Sky Ships of the Middle Ages

Sky-Ships of the Middle Ages
David Sivier

In 1732 Daniel Defoe noted that people regarded the appearance of ships in the air, as well as men on horseback, mountains, forests and other images, as omens of future events. In fact, people had been seeing ships in the air, and meeting and talking to their aerial or aetherial occupants, since the early middle ages. The first, and best known of these accounts of these vessels is the comment by the Visigothic bishop, Agobard in the 8th century. In 1211, Gervase of Tilbury in his Otia Imperialia reported that one had appeared in the skies over a village in Gloucershire in England, where its anchor had been caught on the church steeple. A similar event occurred in the 14th or 15th century at a monastery in Clonmacnoise in Ireland, where it dropped anchor right in the middle of a meeting of the local monks. The interpretation of these ships and their occupants varied. For Agobard, their inhabitants assisted the tempestrarii, magicians who raised storms. Gervase and the unknown Irish chronicler of the events at Clonmacnoise seemed to have regarded them as natural, but profoundly strange, suggesting that the world was constructed far differently to the conventional view of the Earth. Definitely supernatural, however, were the demons mentioned in a fifteenth century German necromancer’s manual, who would appear in an illusory ship to transport the conjuror wherever he wished.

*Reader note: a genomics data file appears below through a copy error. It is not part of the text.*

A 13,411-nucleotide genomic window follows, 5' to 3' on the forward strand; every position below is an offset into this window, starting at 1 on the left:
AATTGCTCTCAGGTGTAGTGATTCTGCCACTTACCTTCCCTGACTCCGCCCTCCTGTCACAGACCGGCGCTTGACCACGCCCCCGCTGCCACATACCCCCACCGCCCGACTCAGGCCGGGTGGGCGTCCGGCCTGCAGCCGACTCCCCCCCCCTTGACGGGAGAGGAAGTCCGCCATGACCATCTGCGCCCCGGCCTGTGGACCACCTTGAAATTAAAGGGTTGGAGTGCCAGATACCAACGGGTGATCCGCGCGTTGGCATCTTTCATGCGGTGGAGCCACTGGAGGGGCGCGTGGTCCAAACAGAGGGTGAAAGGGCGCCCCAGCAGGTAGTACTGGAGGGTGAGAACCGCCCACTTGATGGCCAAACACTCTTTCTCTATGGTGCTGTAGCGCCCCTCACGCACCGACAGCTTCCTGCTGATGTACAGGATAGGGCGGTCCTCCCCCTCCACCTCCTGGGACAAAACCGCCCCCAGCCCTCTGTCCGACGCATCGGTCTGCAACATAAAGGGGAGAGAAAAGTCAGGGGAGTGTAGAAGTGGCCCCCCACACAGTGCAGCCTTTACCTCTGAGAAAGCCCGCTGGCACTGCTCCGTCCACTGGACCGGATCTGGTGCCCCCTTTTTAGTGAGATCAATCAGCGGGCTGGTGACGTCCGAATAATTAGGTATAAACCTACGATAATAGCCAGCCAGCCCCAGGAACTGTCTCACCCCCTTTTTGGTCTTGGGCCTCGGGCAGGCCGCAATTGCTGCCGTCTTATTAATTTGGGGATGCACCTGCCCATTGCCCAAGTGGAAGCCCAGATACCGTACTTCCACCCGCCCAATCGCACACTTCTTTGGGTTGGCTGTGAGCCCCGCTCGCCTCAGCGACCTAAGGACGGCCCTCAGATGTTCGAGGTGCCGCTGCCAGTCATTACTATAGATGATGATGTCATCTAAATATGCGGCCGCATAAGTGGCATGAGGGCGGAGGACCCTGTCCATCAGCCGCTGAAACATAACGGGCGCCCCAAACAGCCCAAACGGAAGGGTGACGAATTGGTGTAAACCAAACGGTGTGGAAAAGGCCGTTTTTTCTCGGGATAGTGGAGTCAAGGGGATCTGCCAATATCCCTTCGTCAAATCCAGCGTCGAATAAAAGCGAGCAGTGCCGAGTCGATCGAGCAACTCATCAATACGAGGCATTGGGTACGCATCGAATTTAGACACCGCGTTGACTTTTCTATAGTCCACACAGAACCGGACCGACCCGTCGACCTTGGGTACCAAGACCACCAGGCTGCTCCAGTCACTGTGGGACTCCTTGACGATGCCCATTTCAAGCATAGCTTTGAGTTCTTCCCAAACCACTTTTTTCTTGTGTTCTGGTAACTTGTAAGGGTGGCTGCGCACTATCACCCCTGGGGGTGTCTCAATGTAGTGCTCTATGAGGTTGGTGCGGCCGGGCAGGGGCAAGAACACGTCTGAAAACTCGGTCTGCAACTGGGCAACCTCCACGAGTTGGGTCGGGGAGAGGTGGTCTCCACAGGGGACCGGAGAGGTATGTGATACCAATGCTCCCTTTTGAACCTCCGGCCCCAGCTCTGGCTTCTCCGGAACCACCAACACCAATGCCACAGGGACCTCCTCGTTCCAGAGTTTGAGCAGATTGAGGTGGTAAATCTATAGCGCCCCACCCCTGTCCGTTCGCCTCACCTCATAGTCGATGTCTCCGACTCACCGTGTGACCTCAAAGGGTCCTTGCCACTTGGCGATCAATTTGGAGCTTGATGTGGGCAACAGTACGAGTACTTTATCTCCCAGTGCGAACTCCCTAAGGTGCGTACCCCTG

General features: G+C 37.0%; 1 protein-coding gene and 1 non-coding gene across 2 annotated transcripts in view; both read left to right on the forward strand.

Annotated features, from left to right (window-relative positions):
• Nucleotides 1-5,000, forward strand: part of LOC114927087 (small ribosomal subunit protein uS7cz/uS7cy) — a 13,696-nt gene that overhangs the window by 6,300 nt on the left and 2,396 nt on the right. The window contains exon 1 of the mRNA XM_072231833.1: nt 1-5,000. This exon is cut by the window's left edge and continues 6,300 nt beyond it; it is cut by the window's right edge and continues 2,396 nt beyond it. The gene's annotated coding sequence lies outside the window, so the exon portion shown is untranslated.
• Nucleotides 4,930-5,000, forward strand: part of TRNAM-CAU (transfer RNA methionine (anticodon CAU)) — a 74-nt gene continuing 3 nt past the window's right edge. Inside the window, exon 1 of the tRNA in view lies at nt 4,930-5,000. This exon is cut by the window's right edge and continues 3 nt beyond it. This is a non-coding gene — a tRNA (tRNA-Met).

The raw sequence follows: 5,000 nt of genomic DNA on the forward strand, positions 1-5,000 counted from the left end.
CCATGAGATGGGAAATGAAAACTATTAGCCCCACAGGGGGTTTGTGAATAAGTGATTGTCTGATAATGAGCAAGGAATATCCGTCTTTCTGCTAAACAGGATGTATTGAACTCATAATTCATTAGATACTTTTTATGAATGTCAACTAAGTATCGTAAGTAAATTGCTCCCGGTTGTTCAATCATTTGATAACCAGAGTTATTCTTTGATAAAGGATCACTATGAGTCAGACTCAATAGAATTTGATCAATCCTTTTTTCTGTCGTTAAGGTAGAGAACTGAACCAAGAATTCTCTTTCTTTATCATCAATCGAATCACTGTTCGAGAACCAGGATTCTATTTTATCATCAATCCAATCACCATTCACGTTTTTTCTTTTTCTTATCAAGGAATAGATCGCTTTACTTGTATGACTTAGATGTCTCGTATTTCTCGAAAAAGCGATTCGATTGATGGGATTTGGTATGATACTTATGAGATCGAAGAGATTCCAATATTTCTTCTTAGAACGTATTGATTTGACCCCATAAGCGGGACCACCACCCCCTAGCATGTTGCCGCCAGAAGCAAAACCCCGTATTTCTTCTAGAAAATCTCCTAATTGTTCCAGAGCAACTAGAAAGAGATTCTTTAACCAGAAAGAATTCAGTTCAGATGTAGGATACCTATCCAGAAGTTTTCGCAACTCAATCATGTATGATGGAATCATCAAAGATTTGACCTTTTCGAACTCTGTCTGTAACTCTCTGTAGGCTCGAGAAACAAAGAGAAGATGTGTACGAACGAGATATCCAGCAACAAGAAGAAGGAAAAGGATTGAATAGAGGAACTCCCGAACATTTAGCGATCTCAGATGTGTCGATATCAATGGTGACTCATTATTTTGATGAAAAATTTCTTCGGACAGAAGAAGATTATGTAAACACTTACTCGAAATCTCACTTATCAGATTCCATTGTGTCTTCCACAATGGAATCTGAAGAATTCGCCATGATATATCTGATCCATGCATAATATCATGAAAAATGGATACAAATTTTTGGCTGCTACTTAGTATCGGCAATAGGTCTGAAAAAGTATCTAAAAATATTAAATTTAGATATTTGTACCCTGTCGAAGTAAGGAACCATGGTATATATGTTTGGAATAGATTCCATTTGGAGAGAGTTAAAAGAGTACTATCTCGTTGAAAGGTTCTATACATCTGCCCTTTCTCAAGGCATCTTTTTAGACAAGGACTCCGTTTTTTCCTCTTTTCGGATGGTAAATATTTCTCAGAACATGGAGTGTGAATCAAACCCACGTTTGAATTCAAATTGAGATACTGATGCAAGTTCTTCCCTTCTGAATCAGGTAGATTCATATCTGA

This paper will discuss the appearance of these sky ships and their connections to related visionary voyages and strange events, examining their possible origins in the Bible, Platonic philosophy, popular religion and necromancy, examining the theory that they were based on accounts of whirlwinds, and suggesting that rather than being simply reports of bizarre events, they were based on medieval cosmological views of the nature of the elements and their location in the heavens.

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